Peter G. Lurie, CSPI President

It’s a simple ask. Consumers should be able to easily identify whether foods marketed to them are healthy or not. But they often can’t.

Restaurants and grocery store aisles are awash in deceptive claims, making it difficult for us to know the truth about what we eat.

The Center for Science in the Public Interest, Nutrition Action’s publisher, is fighting back against these marketing scams, under the leadership of Maia Kats, our director of litigation. We use the law as a tool...and it’s a powerful one.

In fact, CSPI has pioneered the use of litigation to remedy deceptive food marketing.

Over the years, our lawyers have forced more accurate labeling from many of the biggest companies, including Campbell, Coca-Cola, General Mills, and PepsiCo. These victories have deterred other manufacturers from making similarly deceptive claims.

A few examples:

Naked Juice. Naked’s Kale Blazer can “pack more kale into your diet,” promised ads a few years ago. But Kale Blazer is largely comprised of orange and apple juices. Another Naked juice, Green Machine, has more apple juice than any of its greens.

Last year, we reached an agreement with Naked, a unit of PepsiCo. Among the changes: images of fruits and vegetables on Naked labels now reflect how much of those ingredients are inside the bottles.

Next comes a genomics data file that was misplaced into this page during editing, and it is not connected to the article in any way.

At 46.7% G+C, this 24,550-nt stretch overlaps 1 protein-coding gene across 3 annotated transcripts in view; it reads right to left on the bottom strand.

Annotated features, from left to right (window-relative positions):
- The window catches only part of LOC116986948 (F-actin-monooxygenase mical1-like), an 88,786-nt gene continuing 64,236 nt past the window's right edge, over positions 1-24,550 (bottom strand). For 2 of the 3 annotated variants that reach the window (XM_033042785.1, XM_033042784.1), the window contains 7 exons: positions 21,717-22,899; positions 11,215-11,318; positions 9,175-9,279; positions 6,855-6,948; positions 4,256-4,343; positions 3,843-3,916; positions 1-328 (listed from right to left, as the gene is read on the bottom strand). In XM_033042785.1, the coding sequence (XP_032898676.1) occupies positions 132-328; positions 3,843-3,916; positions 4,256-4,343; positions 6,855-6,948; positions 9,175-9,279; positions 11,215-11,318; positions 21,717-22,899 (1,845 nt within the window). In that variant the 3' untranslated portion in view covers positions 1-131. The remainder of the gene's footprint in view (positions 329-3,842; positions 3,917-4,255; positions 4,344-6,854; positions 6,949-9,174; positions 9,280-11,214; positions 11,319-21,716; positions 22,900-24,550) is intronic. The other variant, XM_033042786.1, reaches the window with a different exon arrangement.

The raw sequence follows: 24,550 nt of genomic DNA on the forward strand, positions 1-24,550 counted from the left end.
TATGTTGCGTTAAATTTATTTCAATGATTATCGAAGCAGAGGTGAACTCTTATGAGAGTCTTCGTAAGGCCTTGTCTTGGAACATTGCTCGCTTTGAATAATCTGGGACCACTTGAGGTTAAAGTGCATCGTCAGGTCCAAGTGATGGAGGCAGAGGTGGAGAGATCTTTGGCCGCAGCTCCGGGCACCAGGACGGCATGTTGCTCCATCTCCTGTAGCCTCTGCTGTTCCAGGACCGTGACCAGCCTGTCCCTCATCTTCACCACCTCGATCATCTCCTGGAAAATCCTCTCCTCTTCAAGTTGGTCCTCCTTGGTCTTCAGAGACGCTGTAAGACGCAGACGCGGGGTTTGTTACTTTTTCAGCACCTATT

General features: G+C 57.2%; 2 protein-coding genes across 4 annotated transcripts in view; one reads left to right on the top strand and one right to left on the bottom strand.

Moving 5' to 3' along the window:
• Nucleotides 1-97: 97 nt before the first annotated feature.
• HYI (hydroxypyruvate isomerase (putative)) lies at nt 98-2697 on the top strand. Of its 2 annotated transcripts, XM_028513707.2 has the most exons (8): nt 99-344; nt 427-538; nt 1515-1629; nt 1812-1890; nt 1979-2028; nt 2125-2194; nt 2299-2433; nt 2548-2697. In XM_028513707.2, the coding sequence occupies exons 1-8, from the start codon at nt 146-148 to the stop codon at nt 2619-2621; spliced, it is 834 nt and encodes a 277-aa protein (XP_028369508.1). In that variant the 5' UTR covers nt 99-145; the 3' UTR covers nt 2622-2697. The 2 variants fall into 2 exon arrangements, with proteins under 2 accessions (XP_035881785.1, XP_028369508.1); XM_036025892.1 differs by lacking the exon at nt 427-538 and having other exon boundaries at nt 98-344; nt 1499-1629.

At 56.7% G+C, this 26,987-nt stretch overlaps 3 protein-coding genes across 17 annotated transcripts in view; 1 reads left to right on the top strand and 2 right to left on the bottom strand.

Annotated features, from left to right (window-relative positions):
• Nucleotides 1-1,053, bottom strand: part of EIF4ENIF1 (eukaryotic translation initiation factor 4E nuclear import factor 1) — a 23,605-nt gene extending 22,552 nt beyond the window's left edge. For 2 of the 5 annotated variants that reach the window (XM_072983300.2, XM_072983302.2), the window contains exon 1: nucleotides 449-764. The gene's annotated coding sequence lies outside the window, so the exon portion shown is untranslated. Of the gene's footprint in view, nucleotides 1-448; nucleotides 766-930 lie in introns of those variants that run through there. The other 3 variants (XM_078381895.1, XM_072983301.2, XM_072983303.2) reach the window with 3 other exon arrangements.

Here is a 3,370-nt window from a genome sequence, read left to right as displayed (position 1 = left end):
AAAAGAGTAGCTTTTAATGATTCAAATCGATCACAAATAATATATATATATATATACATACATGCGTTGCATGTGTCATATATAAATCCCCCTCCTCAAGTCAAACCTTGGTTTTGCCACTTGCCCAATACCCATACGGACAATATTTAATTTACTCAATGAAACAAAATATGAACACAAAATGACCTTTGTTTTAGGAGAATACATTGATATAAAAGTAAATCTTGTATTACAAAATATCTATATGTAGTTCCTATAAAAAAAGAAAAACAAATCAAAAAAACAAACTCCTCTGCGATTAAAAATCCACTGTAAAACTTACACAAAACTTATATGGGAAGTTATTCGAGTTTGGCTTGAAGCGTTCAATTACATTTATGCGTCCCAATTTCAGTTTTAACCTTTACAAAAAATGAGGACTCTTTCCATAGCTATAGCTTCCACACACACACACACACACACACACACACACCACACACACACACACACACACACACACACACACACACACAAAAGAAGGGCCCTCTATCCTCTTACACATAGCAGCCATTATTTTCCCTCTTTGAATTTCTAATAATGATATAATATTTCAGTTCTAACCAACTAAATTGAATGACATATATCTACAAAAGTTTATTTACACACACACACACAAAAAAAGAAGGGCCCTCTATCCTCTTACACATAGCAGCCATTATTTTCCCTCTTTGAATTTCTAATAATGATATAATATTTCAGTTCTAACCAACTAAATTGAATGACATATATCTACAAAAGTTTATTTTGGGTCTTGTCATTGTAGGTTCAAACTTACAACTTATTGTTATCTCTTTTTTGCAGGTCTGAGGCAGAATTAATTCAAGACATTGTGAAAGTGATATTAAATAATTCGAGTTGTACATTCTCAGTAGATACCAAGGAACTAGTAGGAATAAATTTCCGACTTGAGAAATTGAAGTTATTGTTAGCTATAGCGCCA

CVS Algal-900 DHA. “Clinically shown to improve memory,” claimed CVS’s omega-3 supplement. But the claim was based on a study that does “not reveal any improvement in working memory,” according to the Federal Trade Commission. Our lawsuit, filed in 2016, is still in progress.

Cheerios Protein or Cheerios Sweetened?

Cheerios Protein. General Mills marketed Cheerios Protein as a protein-enriched version of original Cheerios, charged our 2015 lawsuit. Yet Cheerios Protein has just a smidge more protein...and about 16 times the sugar.

In July, we reached a settlement with General Mills. The front of the box will now say “Sweetened” loud and clear, and “7g protein,” not “11g protein with milk.”

Jamba Juice. “Whole fruit! That’s how we blend,” claims the company.

In fact, many of Jamba’s smoothies are made with juice blends that contain mostly (cheap) pear, apple, or grape juices. They’re not predominantly whole fruit or vegetables.

What’s more, a large Jamba “fruit” smoothie can have as many as 600 calories and 128 grams of total sugars (about 30 teaspoons’ worth).

In August, we filed a lawsuit charging that the company is misleading customers. As we went to press, there was no word on a resolution.

We’re far from done. As long as the food industry keeps trying to trick consumers, CSPI will keep putting companies on notice that we won’t let them get away with deceptive ads and labels. Stay tuned.

Peter G. Lurie, MD, MPH, President, Center for Science in the Public Interest

Photo: CSPI.